Keyboard Focus in QML

When a key is pressed or released, a key event is generated and delivered to the focused QML Item. To facilitate the construction of reusable components and to address some of the cases unique to fluid user interfaces, the QML items add aged scope based extension to Qt's traditional keyboard focus model.

Key Handling Overview

When the user presses or releases a key, the following occurs:

  1. Qt receives the key action and generates a key event.
  2. If the Qt widget containing the QDeclarativeView has focus, the key event is delivered to it. Otherwise, regular Qt key handling continues.
  3. The key event is delivered by the scene to the QML Item with active focus. If no Item has active focus, the key event is ignored and regular Qt key handling continues.
  4. If the QML Item with active focus accepts the key event, propagation stops. Otherwise the event is "bubbled up", by recursively passing it to each Item's parent until either the event is accepted, or the root Item is reached.

    If the Rectangle element in the following example has active focus and the A key is pressed, it will bubble up to its parent. However, pressing the B key will bubble up to the root item and thus subsequently be ignored.

    1.                         Rectangle  {
    2.     width: 100; height: 100
    3.     focus: true
    4.     Keys.onPressed:  {
    5.         if (event.key == Qt.Key_A)  {
    6.             console.log('Key A was pressed');
    7.             event.accepted = true;
    8.         }
    9.     }
    10. }
  5. If the root Item is reached, the key event is ignored and regular Qt key handling continues.

See also the Keys attached property and KeyNavigation attached property.

Querying the Active Focus Item

Whether or not an Item has active focus can be queried through the property Item::activeFocus property. For example, here we have a Text element whose text is determined by whether or not it has active focus.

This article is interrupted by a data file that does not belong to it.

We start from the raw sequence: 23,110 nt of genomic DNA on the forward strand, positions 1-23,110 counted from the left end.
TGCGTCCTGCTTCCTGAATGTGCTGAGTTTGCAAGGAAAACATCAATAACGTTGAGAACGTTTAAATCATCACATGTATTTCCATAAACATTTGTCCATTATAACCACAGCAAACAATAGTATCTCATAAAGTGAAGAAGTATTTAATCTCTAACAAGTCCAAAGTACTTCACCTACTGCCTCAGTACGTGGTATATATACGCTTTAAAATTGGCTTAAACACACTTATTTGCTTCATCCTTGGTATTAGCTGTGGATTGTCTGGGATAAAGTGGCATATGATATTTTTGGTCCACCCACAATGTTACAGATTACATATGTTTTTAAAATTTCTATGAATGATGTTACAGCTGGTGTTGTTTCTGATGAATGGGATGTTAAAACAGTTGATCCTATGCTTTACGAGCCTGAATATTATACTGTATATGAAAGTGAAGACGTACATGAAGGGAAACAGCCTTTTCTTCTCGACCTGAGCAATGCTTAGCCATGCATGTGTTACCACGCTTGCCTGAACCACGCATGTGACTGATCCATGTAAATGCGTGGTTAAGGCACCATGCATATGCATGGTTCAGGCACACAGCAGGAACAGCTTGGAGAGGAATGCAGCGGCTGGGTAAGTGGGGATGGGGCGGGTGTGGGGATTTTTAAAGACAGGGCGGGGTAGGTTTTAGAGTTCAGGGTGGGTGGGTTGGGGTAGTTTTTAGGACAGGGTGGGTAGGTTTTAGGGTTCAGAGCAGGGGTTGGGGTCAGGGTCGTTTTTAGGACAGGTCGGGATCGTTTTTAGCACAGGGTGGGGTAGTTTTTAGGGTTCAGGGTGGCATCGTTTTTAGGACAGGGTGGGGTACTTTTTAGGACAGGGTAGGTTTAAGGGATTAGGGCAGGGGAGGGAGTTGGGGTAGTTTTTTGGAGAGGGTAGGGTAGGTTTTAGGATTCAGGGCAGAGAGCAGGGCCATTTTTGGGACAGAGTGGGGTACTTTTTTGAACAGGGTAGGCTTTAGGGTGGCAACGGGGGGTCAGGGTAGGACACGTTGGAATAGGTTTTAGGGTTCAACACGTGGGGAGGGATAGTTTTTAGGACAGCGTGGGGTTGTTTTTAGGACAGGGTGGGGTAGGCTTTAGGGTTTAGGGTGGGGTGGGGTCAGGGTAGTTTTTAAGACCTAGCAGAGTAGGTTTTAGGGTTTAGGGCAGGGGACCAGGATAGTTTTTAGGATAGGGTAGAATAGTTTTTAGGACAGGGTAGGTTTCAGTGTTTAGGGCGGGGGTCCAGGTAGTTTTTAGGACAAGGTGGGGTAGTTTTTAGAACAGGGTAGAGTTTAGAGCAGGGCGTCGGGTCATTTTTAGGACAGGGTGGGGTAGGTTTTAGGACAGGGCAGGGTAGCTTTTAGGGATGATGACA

1.     Text  {
  2.         text: activeFocus ? "I have active focus!" : "I do not have active focus"
  3.     }

Acquiring Focus and Focus Scopes

An Item requests focus by setting the focus property to true.

For very simple cases simply setting the focus property is sometimes sufficient. If we run the following example with the QML Viewer, we see that the keyHandler element has active focus and pressing the A, B, or C keys modifies the text appropriately.

  1.                 Rectangle  {
  2.     color: "lightsteelblue"; width: 240; height: 25
  3.     Text  { id: myText }
  4.     Item  {
  5.         id: keyHandler
  6.         focus: true
  7.         Keys.onPressed:  {
  8.             if (event.key == Qt.Key_A)
  9.                 myText.text = 'Key A was pressed'
  10.             else if (event.key == Qt.Key_B)
  11.                 myText.text = 'Key B was pressed'
  12.             else if (event.key == Qt.Key_C)
  13.                 myText.text = 'Key C was pressed'
  14.         }
  15.     }
  16. }